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Want to become a garda? A new recruitment drive has been launched

Charlie Flanagan has encouraged people from minority communities to apply.

Recruits at the Garda Training College in Templemore (2016).
Recruits at the Garda Training College in Templemore (2016).
Image: RollingNews.ie

JUSTICE MINISTER CHARLIE Flanagan has launched a new recruitment campaign for An Garda Síochána.

Speaking about the recruitment drive, Flanagan said a reduction in garda numbers and the closure of the Garda Training College was “a damaging legacy of the economic recession”.

However, he noted that since the college reopened in September 2014 almost 1,770 new gardaí have been assigned to communities across the country.

“Another 600 recruits are due to attest later this year which will bring Garda numbers to 14,000, ensuring that the target of 15,000 by 2021 is well on track to be achieved,” Flanagan said in a statement.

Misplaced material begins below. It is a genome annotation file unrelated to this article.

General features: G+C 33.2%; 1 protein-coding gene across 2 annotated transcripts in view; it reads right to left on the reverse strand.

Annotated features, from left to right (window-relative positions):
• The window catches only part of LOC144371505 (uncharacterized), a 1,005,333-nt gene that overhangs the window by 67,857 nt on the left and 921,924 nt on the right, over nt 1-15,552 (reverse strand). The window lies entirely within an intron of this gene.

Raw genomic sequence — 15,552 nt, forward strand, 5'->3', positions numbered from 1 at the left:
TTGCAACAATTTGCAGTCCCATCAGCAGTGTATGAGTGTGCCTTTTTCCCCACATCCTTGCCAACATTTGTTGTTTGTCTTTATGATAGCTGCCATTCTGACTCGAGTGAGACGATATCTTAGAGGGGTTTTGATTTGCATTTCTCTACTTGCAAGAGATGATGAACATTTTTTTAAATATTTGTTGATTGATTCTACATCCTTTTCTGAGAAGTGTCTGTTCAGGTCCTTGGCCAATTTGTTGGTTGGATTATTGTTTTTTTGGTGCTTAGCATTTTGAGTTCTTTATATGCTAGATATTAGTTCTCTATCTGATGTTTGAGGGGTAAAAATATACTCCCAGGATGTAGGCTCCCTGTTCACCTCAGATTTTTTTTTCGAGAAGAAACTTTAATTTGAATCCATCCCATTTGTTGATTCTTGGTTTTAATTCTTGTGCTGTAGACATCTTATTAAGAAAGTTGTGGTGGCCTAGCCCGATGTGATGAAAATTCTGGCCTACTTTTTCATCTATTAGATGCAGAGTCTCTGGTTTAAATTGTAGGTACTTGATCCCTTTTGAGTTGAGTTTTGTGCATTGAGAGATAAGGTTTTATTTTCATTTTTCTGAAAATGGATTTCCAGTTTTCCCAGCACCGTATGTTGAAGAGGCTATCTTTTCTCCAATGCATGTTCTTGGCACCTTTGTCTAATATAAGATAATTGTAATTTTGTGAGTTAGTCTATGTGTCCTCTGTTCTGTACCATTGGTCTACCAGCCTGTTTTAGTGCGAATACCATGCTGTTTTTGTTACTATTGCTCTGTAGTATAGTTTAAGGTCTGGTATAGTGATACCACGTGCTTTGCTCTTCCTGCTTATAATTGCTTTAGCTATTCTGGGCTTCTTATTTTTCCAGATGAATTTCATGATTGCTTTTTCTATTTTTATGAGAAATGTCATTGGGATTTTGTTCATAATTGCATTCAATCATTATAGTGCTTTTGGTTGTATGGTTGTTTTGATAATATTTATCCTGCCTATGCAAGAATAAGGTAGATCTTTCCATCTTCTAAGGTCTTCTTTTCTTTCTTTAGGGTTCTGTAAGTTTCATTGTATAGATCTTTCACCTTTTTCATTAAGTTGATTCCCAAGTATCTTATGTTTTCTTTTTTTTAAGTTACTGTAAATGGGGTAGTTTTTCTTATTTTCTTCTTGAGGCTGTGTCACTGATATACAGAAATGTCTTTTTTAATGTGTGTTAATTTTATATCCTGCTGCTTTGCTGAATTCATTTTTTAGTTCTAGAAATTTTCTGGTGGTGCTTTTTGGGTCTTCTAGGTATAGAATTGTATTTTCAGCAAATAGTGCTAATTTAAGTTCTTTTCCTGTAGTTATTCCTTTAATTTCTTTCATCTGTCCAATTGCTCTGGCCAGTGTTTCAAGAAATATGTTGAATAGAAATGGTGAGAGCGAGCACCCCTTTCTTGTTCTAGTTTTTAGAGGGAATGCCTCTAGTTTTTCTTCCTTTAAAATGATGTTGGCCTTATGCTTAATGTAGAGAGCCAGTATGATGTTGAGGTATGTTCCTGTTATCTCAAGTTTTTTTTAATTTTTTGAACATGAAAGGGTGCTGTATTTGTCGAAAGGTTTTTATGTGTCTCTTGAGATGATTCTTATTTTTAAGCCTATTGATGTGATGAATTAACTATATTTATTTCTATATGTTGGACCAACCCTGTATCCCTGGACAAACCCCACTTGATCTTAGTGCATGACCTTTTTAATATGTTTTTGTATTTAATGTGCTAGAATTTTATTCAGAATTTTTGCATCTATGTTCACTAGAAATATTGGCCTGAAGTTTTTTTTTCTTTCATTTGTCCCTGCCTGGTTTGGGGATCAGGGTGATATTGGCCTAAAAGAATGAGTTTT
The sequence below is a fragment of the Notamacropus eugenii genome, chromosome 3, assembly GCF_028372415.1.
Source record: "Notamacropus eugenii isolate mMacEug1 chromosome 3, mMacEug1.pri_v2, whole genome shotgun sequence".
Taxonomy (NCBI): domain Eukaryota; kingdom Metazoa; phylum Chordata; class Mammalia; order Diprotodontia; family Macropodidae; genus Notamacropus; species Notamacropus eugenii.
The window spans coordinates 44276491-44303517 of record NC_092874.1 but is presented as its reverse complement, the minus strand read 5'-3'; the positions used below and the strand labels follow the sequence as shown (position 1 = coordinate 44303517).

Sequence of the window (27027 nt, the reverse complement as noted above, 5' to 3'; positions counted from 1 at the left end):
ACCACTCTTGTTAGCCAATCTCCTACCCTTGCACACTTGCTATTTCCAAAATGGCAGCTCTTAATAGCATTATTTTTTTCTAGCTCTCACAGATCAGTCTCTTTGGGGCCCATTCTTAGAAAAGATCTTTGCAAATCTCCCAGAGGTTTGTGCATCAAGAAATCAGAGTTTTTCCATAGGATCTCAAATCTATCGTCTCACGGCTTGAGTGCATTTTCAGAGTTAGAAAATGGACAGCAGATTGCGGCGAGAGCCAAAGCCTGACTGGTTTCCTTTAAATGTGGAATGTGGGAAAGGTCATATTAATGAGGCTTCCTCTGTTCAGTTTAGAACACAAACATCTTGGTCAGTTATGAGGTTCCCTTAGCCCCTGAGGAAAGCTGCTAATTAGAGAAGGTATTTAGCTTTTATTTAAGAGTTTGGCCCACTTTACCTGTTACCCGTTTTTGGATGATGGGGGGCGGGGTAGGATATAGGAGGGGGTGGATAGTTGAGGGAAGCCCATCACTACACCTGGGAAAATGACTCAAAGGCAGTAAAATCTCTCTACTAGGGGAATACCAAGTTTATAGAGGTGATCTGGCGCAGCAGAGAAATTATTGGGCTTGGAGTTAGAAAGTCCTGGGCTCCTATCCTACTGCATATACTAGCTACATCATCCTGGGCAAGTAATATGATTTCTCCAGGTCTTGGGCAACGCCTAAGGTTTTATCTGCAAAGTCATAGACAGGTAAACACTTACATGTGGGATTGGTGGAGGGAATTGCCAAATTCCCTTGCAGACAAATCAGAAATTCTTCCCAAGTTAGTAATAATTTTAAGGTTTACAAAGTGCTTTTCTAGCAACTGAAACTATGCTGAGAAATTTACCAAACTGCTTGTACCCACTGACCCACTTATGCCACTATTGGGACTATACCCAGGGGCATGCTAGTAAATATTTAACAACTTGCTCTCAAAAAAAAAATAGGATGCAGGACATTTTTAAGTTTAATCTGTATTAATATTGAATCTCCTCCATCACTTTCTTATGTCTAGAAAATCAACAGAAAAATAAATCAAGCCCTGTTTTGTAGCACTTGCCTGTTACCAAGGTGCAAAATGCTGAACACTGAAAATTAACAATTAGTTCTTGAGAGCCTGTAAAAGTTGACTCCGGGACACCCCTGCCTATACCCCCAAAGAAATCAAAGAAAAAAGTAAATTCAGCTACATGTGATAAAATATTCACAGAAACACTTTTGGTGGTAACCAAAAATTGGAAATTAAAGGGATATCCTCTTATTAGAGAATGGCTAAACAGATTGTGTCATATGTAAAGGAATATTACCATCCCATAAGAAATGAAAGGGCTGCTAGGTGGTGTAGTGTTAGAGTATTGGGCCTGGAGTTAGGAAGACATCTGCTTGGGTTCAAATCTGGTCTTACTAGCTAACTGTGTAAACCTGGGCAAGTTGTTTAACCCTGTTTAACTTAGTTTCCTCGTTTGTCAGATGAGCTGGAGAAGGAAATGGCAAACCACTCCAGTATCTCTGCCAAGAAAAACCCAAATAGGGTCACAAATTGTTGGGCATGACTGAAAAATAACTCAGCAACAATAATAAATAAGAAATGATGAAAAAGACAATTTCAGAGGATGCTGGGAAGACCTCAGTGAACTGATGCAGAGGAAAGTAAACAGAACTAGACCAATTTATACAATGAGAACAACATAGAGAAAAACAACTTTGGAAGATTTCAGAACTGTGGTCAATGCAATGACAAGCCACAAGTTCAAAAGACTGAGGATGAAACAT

Taking account of projected retirements, reaching a strength of 15,000 by 2021 will require some 1,600 more gardaí to be recruited on a phased basis over the next two years.

Flanagan said successful candidates from the new campaign will be expected to enter the Garda Training College in Templemore, Co Tipperary in the second quarter of 2019.

Minority communities 

The minister described a career in An Garda Síochána as “a rewarding one of public service with members making a vital contribution to the safety and wellbeing of the communities they serve on a daily basis”.

Flanagan said, as well as working in community policing, recruits would have the opportunity to specialise in areas such as cybercrime, child protection, counter-terrorism, counter-fraud and international policing.

He added that it’s important for An Garda Síochána to be “reflective of the communities it serves and protects” and encouraged “members of minority and new communities to consider applying”.

The new campaign will include a special stream for eligible members of the Garda Reserve, who give their time on a voluntary basis to support the work of gardaí, as well as an Irish language stream. More information can be read on publicjobs.ie.

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Órla Ryan

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